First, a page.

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Bradley Bytes

Cut cat Conneely claws Cat Connolly’s choice, Collette

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In happier times ... Councillors Padraig Conneely and Collette Connolly.

Pádraig Conneely is known to pick fights with his own toenails.  Rumour has it, the outspoken Fine Gael city councillor often gets distracted on his way down to pick fights with his toenails, and ends up getting ratty with his kneecaps.

Apparently he’s been known to eat said kneecaps alive and then continue on down to his toenails. And so it was at Monday’s special meeting of Galway City Council.

The only item on the agenda was the co-option to fill the vacancy left by Independent Catherine Connolly’s election to the Dáil.

Ordinarily, it’s a five minute job. The new councillor is co-opted; everyone says a few nice words of congratulations, maybe a few photographs, and bang – it’s over. There’s usually a celebratory mood.

But not this time. Pádraig doesn’t do celebrations.

Like the bold kid that turns up at parties and bursts all the balloons, the former mayor hadn’t much cheer to spread.

In fairness, the guest of honour – Collette Connolly, who was being co-opted into her sister’s seat – wasn’t there to witness the kerfuffle. Apparently she had a pre-arranged family engagement abroad and so couldn’t make it.

But wherever she was, Collette’s ears were burning. Galway West’s newest TD, Catherine, was in the public gallery, taking notes. They’ll make interesting reading upon her return.

Anyway, it was all going swimmingly until it was Pádraig’s turn to speak. In true contrarian fashion, he went ballistic.

The grenades were lobbed at the Connolly sisters but it was the mayor, Frank Fahy, a party colleague of Pádraig’s, who got caught in the cross-fire.

Acting Chief Executive, Joe O’Neill, took some shrapnel, too.

At one point Frankeen asked Pádraig to stop shouting, to which Pádraig shouted: “I’m not shouting!”

He was puce. And when he wasn’t ‘not shouting’, Pádraig used dramatic effect – he stood up and pointed and wagged his finger – to emphasise his point.

Not everyone was entirely sure what his point was, though.

The co-option meeting was due to be in April but it was brought forward to Monday so that Collette could have a vote in the Seanad elections.

Frankeen thought that was democratic. Pádraig thought otherwise.

Then the meeting was scheduled for last Friday but for some reason it didn’t go ahead – the mayor was in Seattle, there was a mix-up etcetera.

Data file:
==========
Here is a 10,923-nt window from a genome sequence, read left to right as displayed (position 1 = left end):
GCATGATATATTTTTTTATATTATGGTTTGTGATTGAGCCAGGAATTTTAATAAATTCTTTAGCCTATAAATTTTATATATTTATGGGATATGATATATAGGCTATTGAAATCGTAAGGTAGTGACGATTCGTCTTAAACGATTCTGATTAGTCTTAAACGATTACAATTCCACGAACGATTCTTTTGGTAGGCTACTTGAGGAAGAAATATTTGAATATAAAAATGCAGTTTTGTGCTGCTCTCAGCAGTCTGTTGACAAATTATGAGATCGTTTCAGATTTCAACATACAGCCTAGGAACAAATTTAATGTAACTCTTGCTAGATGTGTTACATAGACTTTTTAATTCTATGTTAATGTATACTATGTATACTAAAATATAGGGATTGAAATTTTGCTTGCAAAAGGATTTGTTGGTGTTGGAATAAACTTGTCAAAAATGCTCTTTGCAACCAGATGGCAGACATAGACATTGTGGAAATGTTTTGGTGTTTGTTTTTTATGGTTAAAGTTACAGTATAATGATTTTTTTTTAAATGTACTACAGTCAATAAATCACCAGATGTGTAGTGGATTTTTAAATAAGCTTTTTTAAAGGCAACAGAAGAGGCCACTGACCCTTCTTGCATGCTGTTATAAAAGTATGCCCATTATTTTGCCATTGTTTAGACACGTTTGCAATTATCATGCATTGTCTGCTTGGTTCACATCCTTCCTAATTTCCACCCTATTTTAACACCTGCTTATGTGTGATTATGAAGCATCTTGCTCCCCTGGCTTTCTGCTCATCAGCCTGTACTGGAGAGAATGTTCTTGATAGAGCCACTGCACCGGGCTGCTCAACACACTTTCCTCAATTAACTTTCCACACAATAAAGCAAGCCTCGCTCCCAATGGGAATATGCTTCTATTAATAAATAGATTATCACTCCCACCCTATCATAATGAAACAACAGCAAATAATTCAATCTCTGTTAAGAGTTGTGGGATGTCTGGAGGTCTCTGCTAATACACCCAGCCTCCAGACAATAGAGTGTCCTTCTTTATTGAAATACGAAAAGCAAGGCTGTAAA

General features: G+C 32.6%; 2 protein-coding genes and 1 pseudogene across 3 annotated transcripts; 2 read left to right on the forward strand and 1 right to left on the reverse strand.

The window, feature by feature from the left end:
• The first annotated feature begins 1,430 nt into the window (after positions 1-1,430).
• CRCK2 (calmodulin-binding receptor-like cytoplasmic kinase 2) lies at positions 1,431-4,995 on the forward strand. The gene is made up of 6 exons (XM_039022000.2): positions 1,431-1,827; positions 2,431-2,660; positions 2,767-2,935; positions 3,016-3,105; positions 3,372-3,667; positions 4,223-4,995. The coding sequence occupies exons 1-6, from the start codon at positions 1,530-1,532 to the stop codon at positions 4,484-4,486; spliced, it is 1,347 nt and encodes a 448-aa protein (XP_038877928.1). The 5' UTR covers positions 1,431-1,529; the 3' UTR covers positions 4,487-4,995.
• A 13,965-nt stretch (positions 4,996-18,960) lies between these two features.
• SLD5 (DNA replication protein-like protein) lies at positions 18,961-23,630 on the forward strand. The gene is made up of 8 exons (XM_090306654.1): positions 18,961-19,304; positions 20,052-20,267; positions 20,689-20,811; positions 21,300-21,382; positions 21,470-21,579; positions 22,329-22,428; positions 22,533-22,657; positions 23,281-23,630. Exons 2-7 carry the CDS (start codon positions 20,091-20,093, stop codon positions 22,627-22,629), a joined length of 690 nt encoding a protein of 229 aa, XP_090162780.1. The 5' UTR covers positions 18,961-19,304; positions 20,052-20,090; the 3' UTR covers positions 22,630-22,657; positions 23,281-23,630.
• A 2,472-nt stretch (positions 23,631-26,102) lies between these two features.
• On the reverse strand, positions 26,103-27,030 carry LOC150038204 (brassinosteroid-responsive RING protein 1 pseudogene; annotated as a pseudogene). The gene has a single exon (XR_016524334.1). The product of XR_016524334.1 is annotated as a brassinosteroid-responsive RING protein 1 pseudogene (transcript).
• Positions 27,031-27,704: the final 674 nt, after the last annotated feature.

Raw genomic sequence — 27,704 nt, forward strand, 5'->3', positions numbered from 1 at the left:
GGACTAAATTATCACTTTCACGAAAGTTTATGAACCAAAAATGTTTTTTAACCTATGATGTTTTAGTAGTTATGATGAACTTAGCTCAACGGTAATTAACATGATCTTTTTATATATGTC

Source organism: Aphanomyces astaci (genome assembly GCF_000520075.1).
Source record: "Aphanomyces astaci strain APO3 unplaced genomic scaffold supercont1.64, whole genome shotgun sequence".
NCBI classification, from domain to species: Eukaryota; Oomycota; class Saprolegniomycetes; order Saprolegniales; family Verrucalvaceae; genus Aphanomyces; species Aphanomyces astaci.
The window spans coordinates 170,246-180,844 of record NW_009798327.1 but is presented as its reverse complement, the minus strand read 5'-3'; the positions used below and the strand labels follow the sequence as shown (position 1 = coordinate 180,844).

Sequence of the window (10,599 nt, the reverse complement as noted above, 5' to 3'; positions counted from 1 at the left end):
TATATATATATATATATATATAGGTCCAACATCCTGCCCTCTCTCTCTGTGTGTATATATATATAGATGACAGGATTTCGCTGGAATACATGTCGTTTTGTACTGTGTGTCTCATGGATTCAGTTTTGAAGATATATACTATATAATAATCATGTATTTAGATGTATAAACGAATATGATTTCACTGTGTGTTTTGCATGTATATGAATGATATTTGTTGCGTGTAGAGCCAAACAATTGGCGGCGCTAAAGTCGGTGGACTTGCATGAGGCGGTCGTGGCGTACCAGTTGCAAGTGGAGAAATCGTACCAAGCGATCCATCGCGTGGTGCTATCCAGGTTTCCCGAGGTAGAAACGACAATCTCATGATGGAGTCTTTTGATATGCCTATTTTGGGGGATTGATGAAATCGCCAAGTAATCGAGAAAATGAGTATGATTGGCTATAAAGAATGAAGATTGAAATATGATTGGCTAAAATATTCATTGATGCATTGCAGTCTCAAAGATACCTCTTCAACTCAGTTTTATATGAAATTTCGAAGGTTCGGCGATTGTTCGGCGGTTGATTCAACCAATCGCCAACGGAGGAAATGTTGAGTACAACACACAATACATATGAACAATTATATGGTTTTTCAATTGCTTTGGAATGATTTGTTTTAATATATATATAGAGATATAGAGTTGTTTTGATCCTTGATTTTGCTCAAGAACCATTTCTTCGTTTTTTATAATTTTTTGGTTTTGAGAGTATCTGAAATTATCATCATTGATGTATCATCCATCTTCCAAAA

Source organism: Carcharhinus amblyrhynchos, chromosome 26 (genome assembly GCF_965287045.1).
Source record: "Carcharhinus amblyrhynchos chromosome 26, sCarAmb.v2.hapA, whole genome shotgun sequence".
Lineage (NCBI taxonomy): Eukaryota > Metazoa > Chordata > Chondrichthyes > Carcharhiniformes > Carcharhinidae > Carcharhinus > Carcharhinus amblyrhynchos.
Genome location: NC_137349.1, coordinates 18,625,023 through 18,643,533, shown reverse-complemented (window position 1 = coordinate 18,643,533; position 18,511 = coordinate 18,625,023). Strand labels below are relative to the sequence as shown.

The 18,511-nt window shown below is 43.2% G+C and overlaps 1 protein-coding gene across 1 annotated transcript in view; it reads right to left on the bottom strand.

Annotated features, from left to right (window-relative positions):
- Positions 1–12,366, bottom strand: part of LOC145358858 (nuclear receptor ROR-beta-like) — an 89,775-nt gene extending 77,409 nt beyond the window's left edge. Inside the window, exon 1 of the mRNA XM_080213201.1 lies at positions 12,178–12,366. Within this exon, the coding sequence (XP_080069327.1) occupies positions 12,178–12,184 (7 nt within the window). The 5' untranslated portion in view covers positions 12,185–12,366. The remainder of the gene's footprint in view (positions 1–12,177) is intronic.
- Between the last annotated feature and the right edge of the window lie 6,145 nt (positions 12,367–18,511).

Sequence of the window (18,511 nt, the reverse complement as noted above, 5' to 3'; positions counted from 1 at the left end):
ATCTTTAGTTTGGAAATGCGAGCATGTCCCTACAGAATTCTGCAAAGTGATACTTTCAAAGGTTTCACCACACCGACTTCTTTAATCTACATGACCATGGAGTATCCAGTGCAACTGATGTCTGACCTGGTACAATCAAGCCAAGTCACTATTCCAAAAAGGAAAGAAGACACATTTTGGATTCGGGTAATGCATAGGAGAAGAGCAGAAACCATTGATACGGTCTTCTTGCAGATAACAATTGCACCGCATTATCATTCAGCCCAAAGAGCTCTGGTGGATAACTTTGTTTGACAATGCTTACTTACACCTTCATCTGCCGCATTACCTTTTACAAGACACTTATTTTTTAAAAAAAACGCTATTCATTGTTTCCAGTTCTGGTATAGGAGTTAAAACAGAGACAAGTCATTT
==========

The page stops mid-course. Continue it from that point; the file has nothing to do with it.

Pádraig has places to go, people to see, so all the changing of fixtures was annoying him. Collette’s absence had him riled, too, but what really had Pádraig fired-up was Catherine’s nomination letter to the Council.

He wanted the letter read out. Frankeen refused. Pádraig shouted. Frankeen relented and read it. It was unspectacular.

The letter wasn’t dated, cried Pádraig. The envelope was, snorted Frank. Everyone else pondered the significance of this seemingly entirely useless piece of information.

Was it Deputy Connolly in the Council chamber with the undated letter? We hadn’t a Cluedo.

It was a rant of epic proportions. Pádraig never mention the ‘N’ word – nepotism – or the ‘C’ word – cronyism – but created enough noise to suggest a whiff of both.

Collette’s first meeting back in the chamber in April should be a sell-out.

For more, read this week’s Galway City Tribune.

CITY TRIBUNE

New Year but same rules at ‘meetings about meetings’

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During an eight-hour Council meeting on City Development Plan on Friday, Cllr Eddie Hoare was in Bekan, co-commentating for Galway Bay FM on a senior FBD league football match between Galway and Roscommon.

Bradley Bytes – A sort of political column by Dara Bradley

At 3.44pm, forty-four minutes into the first City Council meeting of 2022, councillors decided how they would meet for the remainder of January, including having at least three more meetings.

That it took three-quarters of an hour to get to a stage where they voted by a majority that meetings would be conducted online only, until they decide otherwise at another meeting, possibly in February, shouldn’t be all that surprising for anyone who follows these things at City Hall.

But still, even by Galway City Council standards, it was quite something.